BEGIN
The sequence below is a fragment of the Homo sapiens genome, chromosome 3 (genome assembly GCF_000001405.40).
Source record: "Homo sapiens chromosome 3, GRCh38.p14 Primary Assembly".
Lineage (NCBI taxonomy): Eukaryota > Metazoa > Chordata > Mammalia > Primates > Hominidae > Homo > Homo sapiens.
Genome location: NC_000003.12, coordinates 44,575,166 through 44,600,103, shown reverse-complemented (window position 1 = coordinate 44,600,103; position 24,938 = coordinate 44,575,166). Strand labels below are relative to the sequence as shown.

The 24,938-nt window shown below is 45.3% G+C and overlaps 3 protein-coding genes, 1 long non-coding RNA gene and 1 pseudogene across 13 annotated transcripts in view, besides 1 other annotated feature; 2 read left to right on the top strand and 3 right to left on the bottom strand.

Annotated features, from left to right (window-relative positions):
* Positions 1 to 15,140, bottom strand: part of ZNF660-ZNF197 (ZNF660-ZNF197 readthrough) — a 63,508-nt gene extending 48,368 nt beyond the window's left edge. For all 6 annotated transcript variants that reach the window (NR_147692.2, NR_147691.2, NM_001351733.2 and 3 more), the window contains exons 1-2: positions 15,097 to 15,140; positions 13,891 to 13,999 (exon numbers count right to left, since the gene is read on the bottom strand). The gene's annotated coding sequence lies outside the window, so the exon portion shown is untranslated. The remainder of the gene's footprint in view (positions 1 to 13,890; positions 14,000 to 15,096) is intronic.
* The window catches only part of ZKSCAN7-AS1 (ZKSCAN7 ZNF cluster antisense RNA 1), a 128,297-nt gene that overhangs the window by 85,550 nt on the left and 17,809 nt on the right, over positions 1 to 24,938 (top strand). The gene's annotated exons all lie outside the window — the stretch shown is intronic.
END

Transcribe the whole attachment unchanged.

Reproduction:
The sequence below is a fragment of the Homo sapiens genome, chromosome 3 (genome assembly GCF_000001405.40).
Source record: "Homo sapiens chromosome 3, GRCh38.p14 Primary Assembly".
Lineage (NCBI taxonomy): Eukaryota > Metazoa > Chordata > Mammalia > Primates > Hominidae > Homo > Homo sapiens.
Genome location: NC_000003.12, coordinates 44,575,166 through 44,600,103, shown reverse-complemented (window position 1 = coordinate 44,600,103; position 24,938 = coordinate 44,575,166). Strand labels below are relative to the sequence as shown.

The 24,938-nt window shown below is 45.3% G+C and overlaps 3 protein-coding genes, 1 long non-coding RNA gene and 1 pseudogene across 13 annotated transcripts in view, besides 1 other annotated feature; 2 read left to right on the top strand and 3 right to left on the bottom strand.

Annotated features, from left to right (window-relative positions):
* Positions 1 to 15,140, bottom strand: part of ZNF660-ZNF197 (ZNF660-ZNF197 readthrough) — a 63,508-nt gene extending 48,368 nt beyond the window's left edge. For all 6 annotated transcript variants that reach the window (NR_147692.2, NR_147691.2, NM_001351733.2 and 3 more), the window contains exons 1-2: positions 15,097 to 15,140; positions 13,891 to 13,999 (exon numbers count right to left, since the gene is read on the bottom strand). The gene's annotated coding sequence lies outside the window, so the exon portion shown is untranslated. The remainder of the gene's footprint in view (positions 1 to 13,890; positions 14,000 to 15,096) is intronic.
* The window catches only part of ZKSCAN7-AS1 (ZKSCAN7 ZNF cluster antisense RNA 1), a 128,297-nt gene that overhangs the window by 85,550 nt on the left and 17,809 nt on the right, over positions 1 to 24,938 (top strand). The gene's annotated exons all lie outside the window — the stretch shown is intronic.